Women's Tennis

Spot You One?

ORLANDO - Stop us if you've heard this one before. It's the one about Stanford losing the doubles point.

Trailing 1-0, No. 3 Stanford (26-1, 10-0 Pac-12) ambushed No. 6 Pepperdine (24-4, 9-0 WCC) in singles play, quickly ripping off four straight in a 4-1 victory on Friday afternoon at the USTA National Campus in the quarterfinals of the NCAA Championships.

For the fifth time this season, the Cardinal stormed back to win a match after falling behind 1-0.

It's not just a recent trend, either. Since 2016, Stanford has inexplicably won 20 of its last 25 matches in which it lost the doubles point.

The main reason? Superior singles depth, which was on display again Friday. Emily Arbuthnott's team-high 10th clincher highlighted a sweep on the back courts and Melissa Lord contributed her 99th career victory, as Stanford immediately flipped the switch on Pepperdine's upset bid.

The most decorated program in college history and the winningest program on The Farm, defending NCAA champion Stanford is riding a 21-match winning streak and owns a 48-5 record during the month of May since 2010, a stretch that has produced four NCAA titles (2010, 2013, 2016, 2018).

Stanford's reward is a semifinal matchup against No. 2 North Carolina on Saturday (11 a.m. PT), as the Cardinal attempts to defeat the Tar Heels in the postseason for a third consecutive season. If you're looking for a team that's hotter than Stanford, it's North Carolina (33-1, 14-0 ACC), which has won 24 in a row.

Janice Shin was the first to put a point on the board against the Waves, evening the match at 1-1 following a 6-1, 6-1 victory over Daria Kuczer at the No. 5 spot.

Emma Higuchi made the most of her start on court six defeating Anastasia Iamachkine 6-2, 6-0 to put Stanford ahead 2-0.

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Left no doubt in singles. #GoStanford

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Lord followed seconds later with a 6-1, 6-3 victory over Jessica Failla at the No. 3 spot, improving to 18-1 all-time in NCAA team competition.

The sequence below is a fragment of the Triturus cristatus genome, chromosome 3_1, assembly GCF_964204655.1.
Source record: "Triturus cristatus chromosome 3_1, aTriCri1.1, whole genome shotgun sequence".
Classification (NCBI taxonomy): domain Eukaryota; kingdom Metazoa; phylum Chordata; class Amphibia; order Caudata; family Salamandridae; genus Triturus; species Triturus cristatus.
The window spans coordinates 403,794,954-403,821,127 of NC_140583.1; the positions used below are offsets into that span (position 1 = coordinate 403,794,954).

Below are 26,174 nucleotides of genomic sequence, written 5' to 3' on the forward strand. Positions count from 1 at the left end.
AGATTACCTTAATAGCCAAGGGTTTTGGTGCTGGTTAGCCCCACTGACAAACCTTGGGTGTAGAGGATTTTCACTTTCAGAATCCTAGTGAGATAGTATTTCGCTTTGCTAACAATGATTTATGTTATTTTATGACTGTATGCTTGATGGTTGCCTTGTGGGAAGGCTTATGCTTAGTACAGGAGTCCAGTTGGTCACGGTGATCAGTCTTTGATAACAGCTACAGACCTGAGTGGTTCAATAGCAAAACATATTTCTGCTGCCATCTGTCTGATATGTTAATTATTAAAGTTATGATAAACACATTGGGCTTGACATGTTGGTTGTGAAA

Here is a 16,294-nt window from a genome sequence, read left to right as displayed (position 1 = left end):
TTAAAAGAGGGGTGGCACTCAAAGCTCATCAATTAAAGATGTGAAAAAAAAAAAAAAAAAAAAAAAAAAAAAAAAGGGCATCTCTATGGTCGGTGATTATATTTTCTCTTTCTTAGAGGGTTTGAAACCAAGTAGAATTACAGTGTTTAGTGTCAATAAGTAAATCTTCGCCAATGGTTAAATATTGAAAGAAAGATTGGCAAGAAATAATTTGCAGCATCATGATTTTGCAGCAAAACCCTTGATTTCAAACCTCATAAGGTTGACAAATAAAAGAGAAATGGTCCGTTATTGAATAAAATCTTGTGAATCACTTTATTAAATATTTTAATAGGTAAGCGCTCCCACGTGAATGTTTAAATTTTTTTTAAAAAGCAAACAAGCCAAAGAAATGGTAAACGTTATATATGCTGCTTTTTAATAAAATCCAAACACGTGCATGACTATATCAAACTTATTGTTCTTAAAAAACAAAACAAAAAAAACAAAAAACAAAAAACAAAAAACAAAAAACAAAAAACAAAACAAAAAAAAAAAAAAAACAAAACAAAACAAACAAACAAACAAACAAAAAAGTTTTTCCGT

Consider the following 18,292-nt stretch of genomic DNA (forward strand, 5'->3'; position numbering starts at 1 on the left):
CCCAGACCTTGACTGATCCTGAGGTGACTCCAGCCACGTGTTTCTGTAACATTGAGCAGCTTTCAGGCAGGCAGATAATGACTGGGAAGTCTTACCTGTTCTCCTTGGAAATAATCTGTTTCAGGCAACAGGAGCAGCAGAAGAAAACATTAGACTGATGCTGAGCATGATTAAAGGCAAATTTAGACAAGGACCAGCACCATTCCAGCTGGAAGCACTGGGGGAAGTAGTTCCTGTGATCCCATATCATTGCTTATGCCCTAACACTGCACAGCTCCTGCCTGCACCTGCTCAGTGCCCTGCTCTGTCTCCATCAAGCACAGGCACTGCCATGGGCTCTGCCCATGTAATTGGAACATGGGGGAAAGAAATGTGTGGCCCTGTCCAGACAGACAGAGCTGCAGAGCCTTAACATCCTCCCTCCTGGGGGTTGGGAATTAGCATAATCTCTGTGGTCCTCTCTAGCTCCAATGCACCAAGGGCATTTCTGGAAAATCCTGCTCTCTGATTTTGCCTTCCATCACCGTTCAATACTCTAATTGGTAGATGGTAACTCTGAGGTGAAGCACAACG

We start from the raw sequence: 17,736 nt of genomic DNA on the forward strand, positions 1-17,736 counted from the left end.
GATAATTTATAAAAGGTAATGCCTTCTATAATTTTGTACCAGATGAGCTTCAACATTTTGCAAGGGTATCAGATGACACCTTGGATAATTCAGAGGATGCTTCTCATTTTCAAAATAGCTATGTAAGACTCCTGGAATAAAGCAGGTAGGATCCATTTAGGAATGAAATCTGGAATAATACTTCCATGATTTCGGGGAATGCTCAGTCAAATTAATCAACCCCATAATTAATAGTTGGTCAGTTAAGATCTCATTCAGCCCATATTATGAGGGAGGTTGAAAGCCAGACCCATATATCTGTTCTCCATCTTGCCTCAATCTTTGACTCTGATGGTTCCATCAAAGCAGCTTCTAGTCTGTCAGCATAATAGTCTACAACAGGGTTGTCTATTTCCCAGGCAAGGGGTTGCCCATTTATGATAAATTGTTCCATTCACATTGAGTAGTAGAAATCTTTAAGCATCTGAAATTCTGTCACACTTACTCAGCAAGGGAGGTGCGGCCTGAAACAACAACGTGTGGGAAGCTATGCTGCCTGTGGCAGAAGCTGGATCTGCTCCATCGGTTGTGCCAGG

Arbuthnott followed with the 28th clincher of her career, taking down Dzina Milovanovic 6-1, 6-4 at the No. 4 position.

Stanford, which has won 19 of the possible 37 NCAA championships, owns a 157-19 all-time record in the postseason since the NCAA Tournament went to its present format in 1982. The Cardinal has won 20 national titles overall in school history, also claiming the 1978 AIAW crown.

Despite Stanford's profile as the sport's gold standard, it's only the second time over the last 11 years that the Cardinal has entered NCAA's seeded higher than No. 5 (Stanford was No. 1 in 2011). Remarkably, Stanford has won its last four NCAA championships as a No. 8 seed or lower. In 2018, No. 15 Stanford duplicated its 2016 NCAA title run as the lowest-seeded team to win an NCAA championship. In 2013, Stanford won it all as a No. 12 seed. In 2010, the Cardinal claimed the crown as a No. 8 seed.

No. 3 Stanford 4, No. 6 Pepperdine 1

1) No. 41 Failla/Iamachkine (PEPP) d. No. 19 Lampl/Kimberly Yee (STAN) 6-1
2) No. 86 Kuczer/Lahey (PEPP) d. No. 29 Arbuthnott/Gordon (STAN) 6-4
3) Lord/Shin (STAN) led Lekaj/Milovanovic (PEPP) 6-5, unfinished
Order of Finish: 1, 2

1) No. 37 Ashley Lahey (PEPP) led No. 24 Michaela Gordon (STAN) 6-4, 2-6, 2-0, unfinished
2) No. 29 Melissa Lord (STAN) d. No. 102 Adrijana Lekaj (PEPP) 6-1, 6-3
3) No. 66 Caroline Lampl (STAN) led No. 53 Jessica Failla (PEPP) 6-3, 4-4, unfinished
4) No. 44 Emily Arbuthnott (STAN) d. Dzina Milovanovic (PEPP) 6-1, 6-4
5) No. 108 Janice Shin (STAN) d. Daria Kuczer (PEPP) 6-1, 6-1
6) No. 107 Emma Higuchi (STAN) d. Anastasia Iamachkine (PEPP) 6-2, 6-0
Order of Finish: 5, 6, 2, 4